The frilled shark has seldom been encountered alive, and thus poses no danger to humans (though scientists have accidentally cut themselves examining its teeth). On August 27, 2004, the first observation of this species in its natural habitat was made by the ROV Johnson Sea Link II, on the Blake Plateau off the southeastern United States. On January 21, 2007, a Japanese fisherman discovered a 1.6 m (5.2 ft) long female alive at the surface, perhaps there because of illness or weakness from the warm water. It was brought to Awashima Marine Park in Shizuoka, where it died after a few hours. Garman, and numerous authors since, have advanced the frilled shark as an explanation for sea serpent sightings. Because of the shark's modest size, some zoologists have posited the existence of a giant relative, particularly as larger Chlamydoselachus species are known from the fossil record.
Small numbers of frilled sharks are caught incidentally by various deepwater commercial fisheries around the world, using trawls, gillnets, and longlines. In particular, it is regularly taken in Suruga Bay in bottom gillnets meant for sea bream and gnomefish, and in midwater trawls meant for the shrimp Sergia lucens. Japanese fishermen regard it as a nuisance, as it damages the nets. This shark is sometimes sold for meat or processed into fishmeal, but is not economically significant. Because of its very low reproductive rate and the continuing expansion of commercial fisheries into its habitat, the International Union for Conservation of Nature (IUCN) has previously listed it as Near Threatened, although the species was downlisted to Least Concern in 2016.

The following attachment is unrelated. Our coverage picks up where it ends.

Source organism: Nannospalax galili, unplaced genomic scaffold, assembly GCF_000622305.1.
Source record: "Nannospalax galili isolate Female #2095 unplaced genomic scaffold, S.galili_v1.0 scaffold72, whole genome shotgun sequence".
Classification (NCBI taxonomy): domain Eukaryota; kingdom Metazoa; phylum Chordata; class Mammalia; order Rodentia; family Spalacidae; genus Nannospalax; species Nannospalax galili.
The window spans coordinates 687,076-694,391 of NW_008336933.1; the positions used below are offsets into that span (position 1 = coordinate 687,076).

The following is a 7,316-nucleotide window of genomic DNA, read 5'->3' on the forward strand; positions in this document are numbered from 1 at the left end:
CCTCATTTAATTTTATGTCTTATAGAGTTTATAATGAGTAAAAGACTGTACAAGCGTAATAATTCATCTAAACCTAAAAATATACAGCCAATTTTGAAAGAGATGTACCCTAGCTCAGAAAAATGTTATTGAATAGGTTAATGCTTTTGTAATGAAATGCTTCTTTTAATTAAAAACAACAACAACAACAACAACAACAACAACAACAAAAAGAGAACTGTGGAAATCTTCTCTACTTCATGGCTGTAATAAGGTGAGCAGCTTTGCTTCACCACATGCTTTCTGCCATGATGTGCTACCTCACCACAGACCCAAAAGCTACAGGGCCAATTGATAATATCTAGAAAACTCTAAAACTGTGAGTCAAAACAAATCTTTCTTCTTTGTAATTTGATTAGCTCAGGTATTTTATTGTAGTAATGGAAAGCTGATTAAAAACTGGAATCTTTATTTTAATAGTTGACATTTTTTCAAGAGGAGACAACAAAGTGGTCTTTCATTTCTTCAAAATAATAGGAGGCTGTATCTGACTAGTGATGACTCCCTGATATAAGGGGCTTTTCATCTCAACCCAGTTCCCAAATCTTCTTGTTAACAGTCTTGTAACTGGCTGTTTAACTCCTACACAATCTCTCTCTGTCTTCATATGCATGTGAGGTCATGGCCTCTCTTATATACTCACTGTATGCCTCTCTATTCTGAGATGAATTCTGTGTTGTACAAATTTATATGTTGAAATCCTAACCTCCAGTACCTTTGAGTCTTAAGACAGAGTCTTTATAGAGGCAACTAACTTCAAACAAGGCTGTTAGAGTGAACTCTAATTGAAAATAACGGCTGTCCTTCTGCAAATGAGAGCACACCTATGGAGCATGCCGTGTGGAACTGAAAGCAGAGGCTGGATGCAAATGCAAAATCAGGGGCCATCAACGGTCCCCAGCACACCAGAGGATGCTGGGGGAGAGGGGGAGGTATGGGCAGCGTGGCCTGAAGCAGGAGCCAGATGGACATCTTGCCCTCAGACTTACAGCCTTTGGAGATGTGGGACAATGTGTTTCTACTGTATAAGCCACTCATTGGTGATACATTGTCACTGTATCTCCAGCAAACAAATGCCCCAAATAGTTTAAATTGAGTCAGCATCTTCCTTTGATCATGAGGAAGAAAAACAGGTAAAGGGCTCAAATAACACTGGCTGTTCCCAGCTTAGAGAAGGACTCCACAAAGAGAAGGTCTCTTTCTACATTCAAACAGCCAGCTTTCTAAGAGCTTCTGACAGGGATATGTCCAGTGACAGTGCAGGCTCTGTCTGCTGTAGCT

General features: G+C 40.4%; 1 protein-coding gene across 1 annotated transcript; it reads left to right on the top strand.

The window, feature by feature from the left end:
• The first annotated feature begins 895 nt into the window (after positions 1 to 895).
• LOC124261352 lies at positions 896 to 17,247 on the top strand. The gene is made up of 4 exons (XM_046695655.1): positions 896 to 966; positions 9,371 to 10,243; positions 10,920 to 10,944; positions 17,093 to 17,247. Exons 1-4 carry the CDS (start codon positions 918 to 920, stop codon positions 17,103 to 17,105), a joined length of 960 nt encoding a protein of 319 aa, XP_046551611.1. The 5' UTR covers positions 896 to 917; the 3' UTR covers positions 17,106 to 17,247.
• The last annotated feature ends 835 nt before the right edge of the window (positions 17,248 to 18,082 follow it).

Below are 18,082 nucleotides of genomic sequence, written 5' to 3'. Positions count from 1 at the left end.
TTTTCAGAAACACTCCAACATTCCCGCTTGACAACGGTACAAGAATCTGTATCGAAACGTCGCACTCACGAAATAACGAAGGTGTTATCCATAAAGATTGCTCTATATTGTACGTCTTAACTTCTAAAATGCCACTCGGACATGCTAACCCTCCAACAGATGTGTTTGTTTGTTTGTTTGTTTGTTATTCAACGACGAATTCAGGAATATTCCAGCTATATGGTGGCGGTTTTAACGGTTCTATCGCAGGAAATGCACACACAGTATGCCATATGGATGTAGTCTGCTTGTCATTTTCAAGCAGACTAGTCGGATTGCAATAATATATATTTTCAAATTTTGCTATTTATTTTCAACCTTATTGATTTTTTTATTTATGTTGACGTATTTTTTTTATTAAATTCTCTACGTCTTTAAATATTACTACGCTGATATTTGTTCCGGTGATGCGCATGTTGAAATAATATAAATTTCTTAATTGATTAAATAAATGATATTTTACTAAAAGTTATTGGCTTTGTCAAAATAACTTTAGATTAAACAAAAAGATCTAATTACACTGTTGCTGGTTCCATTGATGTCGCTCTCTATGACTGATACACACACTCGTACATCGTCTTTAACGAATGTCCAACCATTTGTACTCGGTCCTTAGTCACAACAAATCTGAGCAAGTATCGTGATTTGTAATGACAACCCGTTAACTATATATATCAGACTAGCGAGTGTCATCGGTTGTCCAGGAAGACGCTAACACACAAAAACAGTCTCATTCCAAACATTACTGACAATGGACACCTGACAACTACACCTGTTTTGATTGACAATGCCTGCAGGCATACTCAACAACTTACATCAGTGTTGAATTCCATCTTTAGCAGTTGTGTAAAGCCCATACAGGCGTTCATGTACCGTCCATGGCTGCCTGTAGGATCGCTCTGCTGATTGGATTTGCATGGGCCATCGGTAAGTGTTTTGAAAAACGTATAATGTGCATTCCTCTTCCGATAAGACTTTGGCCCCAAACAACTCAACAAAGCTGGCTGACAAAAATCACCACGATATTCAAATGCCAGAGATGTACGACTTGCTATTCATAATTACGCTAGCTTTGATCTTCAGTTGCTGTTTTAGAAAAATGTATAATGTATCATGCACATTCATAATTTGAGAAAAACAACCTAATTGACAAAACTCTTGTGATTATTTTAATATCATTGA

In December 2014, trawler skipper David Guillot caught a 1.5 m (4.9 ft) frilled shark while "fishing in water more than 1 km (3,300 ft) deep near Lakes Entrance", in Victoria, Australia. The shark was taken to the Commonwealth Scientific and Industrial Research Organisation, where its identification was confirmed.
In August 2017 a group of scientists caught a 1.5 m (4.9 ft) frilled shark in the waters off of Portimão, Portugal. The male shark was pulled from a depth of roughly 700 m (2,300 ft). On November 14, 2017, researchers reported that another frilled shark was caught near the coast of Portugal.